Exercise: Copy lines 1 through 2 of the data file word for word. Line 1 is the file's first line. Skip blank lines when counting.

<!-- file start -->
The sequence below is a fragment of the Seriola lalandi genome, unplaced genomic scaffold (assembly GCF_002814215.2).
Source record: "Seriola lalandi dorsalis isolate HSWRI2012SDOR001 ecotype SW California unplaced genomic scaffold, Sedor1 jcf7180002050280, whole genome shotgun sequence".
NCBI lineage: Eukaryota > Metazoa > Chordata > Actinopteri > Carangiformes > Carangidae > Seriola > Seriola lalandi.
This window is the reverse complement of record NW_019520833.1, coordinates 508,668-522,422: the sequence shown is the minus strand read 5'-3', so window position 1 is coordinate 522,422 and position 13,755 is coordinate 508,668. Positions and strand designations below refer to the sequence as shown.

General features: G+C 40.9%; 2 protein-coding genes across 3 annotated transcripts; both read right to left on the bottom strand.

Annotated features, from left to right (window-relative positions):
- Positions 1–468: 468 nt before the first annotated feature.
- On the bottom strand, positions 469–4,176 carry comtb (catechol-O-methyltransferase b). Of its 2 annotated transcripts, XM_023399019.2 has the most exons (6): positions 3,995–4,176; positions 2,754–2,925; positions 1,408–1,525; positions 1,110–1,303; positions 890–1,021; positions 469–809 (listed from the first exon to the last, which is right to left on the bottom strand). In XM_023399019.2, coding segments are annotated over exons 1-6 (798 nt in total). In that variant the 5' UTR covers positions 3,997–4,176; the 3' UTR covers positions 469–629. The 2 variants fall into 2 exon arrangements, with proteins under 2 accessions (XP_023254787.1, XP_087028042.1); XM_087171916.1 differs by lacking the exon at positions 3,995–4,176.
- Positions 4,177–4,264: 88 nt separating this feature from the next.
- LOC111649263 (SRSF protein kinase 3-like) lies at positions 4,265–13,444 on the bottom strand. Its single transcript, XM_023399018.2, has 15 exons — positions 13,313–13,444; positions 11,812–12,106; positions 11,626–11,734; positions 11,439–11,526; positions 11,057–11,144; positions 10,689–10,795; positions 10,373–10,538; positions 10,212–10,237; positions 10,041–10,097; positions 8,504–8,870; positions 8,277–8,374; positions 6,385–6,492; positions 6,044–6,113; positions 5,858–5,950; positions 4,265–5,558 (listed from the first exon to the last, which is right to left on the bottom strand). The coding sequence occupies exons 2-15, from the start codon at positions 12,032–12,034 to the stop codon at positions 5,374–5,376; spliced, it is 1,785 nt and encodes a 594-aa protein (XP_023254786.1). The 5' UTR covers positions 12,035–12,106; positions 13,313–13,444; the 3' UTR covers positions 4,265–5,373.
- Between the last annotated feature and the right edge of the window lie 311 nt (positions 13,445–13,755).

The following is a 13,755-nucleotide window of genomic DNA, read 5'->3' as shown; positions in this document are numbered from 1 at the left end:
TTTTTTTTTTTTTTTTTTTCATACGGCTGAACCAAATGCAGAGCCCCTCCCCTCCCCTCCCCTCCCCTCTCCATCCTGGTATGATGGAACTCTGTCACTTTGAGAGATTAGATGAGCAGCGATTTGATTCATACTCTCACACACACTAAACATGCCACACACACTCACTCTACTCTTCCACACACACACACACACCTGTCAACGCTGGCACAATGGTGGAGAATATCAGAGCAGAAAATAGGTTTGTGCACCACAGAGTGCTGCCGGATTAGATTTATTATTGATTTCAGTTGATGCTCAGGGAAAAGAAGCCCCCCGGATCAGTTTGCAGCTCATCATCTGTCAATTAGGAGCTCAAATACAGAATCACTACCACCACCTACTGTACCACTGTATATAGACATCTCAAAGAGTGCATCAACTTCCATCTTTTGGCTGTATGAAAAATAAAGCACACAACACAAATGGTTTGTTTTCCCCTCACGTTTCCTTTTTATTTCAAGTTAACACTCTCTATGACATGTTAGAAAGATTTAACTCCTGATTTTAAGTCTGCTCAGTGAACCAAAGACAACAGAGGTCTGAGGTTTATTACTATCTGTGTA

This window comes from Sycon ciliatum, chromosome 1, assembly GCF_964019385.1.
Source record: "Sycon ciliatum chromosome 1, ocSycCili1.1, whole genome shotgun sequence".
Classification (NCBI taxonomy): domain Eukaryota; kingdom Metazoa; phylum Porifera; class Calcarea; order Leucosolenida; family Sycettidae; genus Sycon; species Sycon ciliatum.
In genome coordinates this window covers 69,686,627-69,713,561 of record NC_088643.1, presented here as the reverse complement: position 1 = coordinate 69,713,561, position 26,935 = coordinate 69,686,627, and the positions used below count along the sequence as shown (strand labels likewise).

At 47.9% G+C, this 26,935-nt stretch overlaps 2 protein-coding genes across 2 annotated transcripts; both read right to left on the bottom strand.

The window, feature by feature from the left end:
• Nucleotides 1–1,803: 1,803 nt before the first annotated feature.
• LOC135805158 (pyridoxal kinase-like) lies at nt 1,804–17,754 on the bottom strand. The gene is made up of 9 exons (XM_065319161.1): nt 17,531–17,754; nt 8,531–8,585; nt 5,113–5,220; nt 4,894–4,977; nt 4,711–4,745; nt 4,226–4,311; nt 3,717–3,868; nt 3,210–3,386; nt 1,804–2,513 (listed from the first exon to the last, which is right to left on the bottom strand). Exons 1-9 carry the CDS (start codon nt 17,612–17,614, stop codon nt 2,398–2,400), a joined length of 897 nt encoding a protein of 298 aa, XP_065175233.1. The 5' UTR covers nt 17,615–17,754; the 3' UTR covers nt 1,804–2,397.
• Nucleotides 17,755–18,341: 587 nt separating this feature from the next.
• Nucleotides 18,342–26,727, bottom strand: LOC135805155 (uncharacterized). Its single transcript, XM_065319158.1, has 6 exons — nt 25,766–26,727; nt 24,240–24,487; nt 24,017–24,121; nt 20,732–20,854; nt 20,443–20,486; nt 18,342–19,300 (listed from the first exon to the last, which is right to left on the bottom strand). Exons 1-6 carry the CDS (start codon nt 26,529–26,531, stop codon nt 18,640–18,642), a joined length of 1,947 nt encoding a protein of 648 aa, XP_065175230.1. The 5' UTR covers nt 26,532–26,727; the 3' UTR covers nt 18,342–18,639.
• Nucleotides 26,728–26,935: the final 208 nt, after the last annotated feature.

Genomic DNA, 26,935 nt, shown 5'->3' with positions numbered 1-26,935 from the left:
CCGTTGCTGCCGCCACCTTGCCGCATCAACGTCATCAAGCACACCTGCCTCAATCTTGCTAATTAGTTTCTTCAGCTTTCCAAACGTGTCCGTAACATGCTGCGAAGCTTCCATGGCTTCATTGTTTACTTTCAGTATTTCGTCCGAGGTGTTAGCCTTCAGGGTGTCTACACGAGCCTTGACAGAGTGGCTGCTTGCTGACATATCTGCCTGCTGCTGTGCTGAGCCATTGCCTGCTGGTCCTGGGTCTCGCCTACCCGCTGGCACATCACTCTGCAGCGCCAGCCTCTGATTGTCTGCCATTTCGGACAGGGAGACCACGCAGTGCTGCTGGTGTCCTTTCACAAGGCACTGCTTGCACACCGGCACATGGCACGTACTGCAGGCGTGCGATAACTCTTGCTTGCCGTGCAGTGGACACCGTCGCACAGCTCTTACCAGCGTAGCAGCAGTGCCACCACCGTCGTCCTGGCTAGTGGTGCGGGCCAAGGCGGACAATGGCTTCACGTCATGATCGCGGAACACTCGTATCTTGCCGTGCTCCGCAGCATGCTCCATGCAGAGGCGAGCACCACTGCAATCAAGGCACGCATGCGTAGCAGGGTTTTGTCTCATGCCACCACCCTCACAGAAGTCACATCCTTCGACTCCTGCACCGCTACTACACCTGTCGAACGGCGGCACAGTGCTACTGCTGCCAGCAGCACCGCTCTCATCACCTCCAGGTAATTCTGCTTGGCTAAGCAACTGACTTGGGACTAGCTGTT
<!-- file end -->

The sequence below is a fragment of the Seriola lalandi genome, unplaced genomic scaffold (assembly GCF_002814215.2).
Source record: "Seriola lalandi dorsalis isolate HSWRI2012SDOR001 ecotype SW California unplaced genomic scaffold, Sedor1 jcf7180002050280, whole genome shotgun sequence".